By Sarah Herskowitz
As we ready ourselves for Israel's upcoming birthday celebration and reflect on the last 64 years, we can't help but swell with pride at our country's many accomplishments.
In what seems like no time at all, the State of Israel has become a world leader in scientific research and technological development in fields ranging from medicine to green technology. Over the last several decades, there has been a constant stream of citations and awards recognizing the contributions of our country's academics, leaders and institutions. In addition, Israel is known as an international hub for innovation and a trailblazer in virtually every discipline – from economics to political science to biotechnology.
These achievements speak to a wider Israeli penchant for diagnosing flaws within a given paradigm or situation and developing practical, effective solutions. In short, Israel succeeds because its population is uniquely capable of filling gaps, fixing what's broken and righting wrongs.
However, while the accolades achieved by Israel's elite are impressive, they are by no means the best measurement of the country's growth. As I see it, true progress is defined by a society's willingness to channel the same innovation and creativity developed for its business and government sectors into the treatment and care of its most vulnerable citizens.
In this regard, Israel truly has a great deal to celebrate.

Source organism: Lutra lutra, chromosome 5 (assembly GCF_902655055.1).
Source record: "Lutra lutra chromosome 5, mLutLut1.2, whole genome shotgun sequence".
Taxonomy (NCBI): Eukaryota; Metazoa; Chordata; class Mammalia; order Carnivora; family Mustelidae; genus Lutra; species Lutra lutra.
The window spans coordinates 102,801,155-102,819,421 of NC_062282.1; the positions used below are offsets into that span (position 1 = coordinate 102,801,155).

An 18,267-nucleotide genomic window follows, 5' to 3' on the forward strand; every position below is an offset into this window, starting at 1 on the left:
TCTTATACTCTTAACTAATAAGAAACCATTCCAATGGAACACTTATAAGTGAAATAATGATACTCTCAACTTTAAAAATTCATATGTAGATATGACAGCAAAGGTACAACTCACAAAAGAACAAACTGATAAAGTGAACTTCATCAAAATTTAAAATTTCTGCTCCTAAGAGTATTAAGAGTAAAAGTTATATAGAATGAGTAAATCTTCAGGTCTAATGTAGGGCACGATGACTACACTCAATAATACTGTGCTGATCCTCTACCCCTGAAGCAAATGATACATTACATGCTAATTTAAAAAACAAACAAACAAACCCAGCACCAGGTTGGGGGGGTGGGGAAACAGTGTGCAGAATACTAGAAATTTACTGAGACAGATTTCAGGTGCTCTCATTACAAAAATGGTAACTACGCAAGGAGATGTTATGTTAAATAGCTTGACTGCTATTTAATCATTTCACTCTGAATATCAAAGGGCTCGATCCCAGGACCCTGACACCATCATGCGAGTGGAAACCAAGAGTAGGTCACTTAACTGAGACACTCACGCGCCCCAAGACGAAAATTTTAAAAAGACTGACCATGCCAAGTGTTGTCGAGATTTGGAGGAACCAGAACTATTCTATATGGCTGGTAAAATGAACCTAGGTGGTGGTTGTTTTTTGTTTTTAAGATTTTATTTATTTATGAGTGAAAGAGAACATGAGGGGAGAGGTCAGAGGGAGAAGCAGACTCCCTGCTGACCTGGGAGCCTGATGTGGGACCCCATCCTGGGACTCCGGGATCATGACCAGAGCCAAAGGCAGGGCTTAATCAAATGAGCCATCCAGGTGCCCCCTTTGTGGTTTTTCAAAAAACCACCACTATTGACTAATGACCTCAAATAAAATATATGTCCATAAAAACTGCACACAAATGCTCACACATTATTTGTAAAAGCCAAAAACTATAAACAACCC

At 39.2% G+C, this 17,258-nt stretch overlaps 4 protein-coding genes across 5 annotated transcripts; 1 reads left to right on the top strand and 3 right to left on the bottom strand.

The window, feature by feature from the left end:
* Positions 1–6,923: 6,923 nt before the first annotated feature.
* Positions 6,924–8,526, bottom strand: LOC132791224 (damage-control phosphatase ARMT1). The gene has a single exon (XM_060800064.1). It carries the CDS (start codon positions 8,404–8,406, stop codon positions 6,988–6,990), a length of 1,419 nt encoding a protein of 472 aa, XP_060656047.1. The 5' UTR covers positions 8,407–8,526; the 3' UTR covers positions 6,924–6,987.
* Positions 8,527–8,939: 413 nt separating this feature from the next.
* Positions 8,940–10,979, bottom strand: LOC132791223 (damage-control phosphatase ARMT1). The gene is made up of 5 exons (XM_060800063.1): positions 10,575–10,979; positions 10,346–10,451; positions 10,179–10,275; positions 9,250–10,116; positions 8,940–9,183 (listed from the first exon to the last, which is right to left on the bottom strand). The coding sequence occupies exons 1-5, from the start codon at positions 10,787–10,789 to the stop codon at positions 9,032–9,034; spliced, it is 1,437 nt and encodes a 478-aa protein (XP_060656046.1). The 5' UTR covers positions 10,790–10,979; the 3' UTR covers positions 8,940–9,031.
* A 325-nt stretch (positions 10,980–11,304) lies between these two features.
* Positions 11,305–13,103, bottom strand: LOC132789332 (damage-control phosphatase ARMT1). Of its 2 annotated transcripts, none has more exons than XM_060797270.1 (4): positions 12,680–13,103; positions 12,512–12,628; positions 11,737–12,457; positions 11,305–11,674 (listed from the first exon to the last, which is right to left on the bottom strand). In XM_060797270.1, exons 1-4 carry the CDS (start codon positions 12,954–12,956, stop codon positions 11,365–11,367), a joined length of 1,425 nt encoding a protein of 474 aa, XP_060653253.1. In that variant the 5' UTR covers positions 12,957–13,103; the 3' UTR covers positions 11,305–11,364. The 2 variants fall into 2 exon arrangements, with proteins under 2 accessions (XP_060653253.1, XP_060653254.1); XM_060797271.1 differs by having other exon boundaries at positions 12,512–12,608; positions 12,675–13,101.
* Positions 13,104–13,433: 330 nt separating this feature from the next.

For the last twenty years, I have worked for ALEH, Israel’s largest network of residential facilities for children with severe physical and cognitive disabilities. When I first began, our work was limited to ensuring that the children in our care were simply kept healthy and happy. But as times went on, our projects expanded and we began utilizing the most cutting-edge techniques and therapies available, allowing us to move light years beyond our initial mandate.
The secret formula that helped our organization grow, and improved care for the underprivileged and disabled across Israel over the last two decades, is yet another homegrown formula from the 'start-up nation' – I like to call it 'innovation in caring'.
For example, while the impact made by donors and volunteers is usually measured in dollars and cents, Israeli donors and volunteers have simply refused to allow themselves to be limited by these standards.
Instead of clocking in and out, volunteers are consistently seeking new ways to give of themselves and maximize each and every visit. This trend has led to numerous advances for and a host of new services provided by non-profit organizations across the country.
In the same vein, donors are no longer content just writing checks, and have taken an active role in helping their chosen organizations make the most of the resources available and improving the services provided.
This involvement speaks to a deeper relationship between individual and organization than simply giving of one's time or funds. It emphasizes the fact that our donors and volunteers don't simply pick a charity out of a hat, but instead go through an active process of choosing a cause with which they personally identify. This relationship is taken a step further when these individuals bring their professional expertise to the fore to benefit the non-profit projects.
Though the rise of a vibrant technology sector and a flurry of Nobel prizes receive the bulk of the headlines, Israel's development is more capably explained in the growth of our charitable organizations and the integration of our neediest populations.
And so, here's to the next batch of Israeli academics, leaders and entrepreneurs who will put us on the map with their revolutionary new methods of filling the gaps, fixing what's broken and righting the wrongs. But, most importantly, here's to the next 64 spectacular years of Israeli innovation in caring.